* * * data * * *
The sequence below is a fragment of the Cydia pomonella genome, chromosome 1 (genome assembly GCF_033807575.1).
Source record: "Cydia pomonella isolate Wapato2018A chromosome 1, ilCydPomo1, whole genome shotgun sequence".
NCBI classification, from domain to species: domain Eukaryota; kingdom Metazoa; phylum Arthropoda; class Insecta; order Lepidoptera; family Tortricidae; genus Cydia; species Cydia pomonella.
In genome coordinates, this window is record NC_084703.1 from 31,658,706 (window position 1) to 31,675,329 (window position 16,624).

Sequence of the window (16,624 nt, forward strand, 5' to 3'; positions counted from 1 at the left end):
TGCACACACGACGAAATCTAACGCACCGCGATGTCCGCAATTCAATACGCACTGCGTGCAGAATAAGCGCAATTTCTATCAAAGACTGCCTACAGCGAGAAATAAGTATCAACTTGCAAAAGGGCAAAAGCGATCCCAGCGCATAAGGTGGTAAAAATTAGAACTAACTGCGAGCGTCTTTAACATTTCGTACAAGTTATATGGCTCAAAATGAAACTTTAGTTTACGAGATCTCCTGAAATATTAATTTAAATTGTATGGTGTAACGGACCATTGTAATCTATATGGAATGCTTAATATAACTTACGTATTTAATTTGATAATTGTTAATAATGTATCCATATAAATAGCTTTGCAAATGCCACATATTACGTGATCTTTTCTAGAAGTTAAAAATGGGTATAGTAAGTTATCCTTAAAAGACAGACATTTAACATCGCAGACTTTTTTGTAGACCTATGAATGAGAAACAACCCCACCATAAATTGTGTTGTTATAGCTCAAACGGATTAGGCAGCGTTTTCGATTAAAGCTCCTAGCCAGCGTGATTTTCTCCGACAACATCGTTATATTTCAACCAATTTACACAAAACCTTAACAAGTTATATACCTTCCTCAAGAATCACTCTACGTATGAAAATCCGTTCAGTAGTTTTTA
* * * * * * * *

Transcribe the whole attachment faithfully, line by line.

The sequence below is a fragment of the Cydia pomonella genome, chromosome 1 (genome assembly GCF_033807575.1).
Source record: "Cydia pomonella isolate Wapato2018A chromosome 1, ilCydPomo1, whole genome shotgun sequence".
NCBI classification, from domain to species: domain Eukaryota; kingdom Metazoa; phylum Arthropoda; class Insecta; order Lepidoptera; family Tortricidae; genus Cydia; species Cydia pomonella.
In genome coordinates, this window is record NC_084703.1 from 31,658,706 (window position 1) to 31,675,329 (window position 16,624).

Sequence of the window (16,624 nt, forward strand, 5' to 3'; positions counted from 1 at the left end):
TGCACACACGACGAAATCTAACGCACCGCGATGTCCGCAATTCAATACGCACTGCGTGCAGAATAAGCGCAATTTCTATCAAAGACTGCCTACAGCGAGAAATAAGTATCAACTTGCAAAAGGGCAAAAGCGATCCCAGCGCATAAGGTGGTAAAAATTAGAACTAACTGCGAGCGTCTTTAACATTTCGTACAAGTTATATGGCTCAAAATGAAACTTTAGTTTACGAGATCTCCTGAAATATTAATTTAAATTGTATGGTGTAACGGACCATTGTAATCTATATGGAATGCTTAATATAACTTACGTATTTAATTTGATAATTGTTAATAATGTATCCATATAAATAGCTTTGCAAATGCCACATATTACGTGATCTTTTCTAGAAGTTAAAAATGGGTATAGTAAGTTATCCTTAAAAGACAGACATTTAACATCGCAGACTTTTTTGTAGACCTATGAATGAGAAACAACCCCACCATAAATTGTGTTGTTATAGCTCAAACGGATTAGGCAGCGTTTTCGATTAAAGCTCCTAGCCAGCGTGATTTTCTCCGACAACATCGTTATATTTCAACCAATTTACACAAAACCTTAACAAGTTATATACCTTCCTCAAGAATCACTCTACGTATGAAAATCCGTTCAGTAGTTTTTA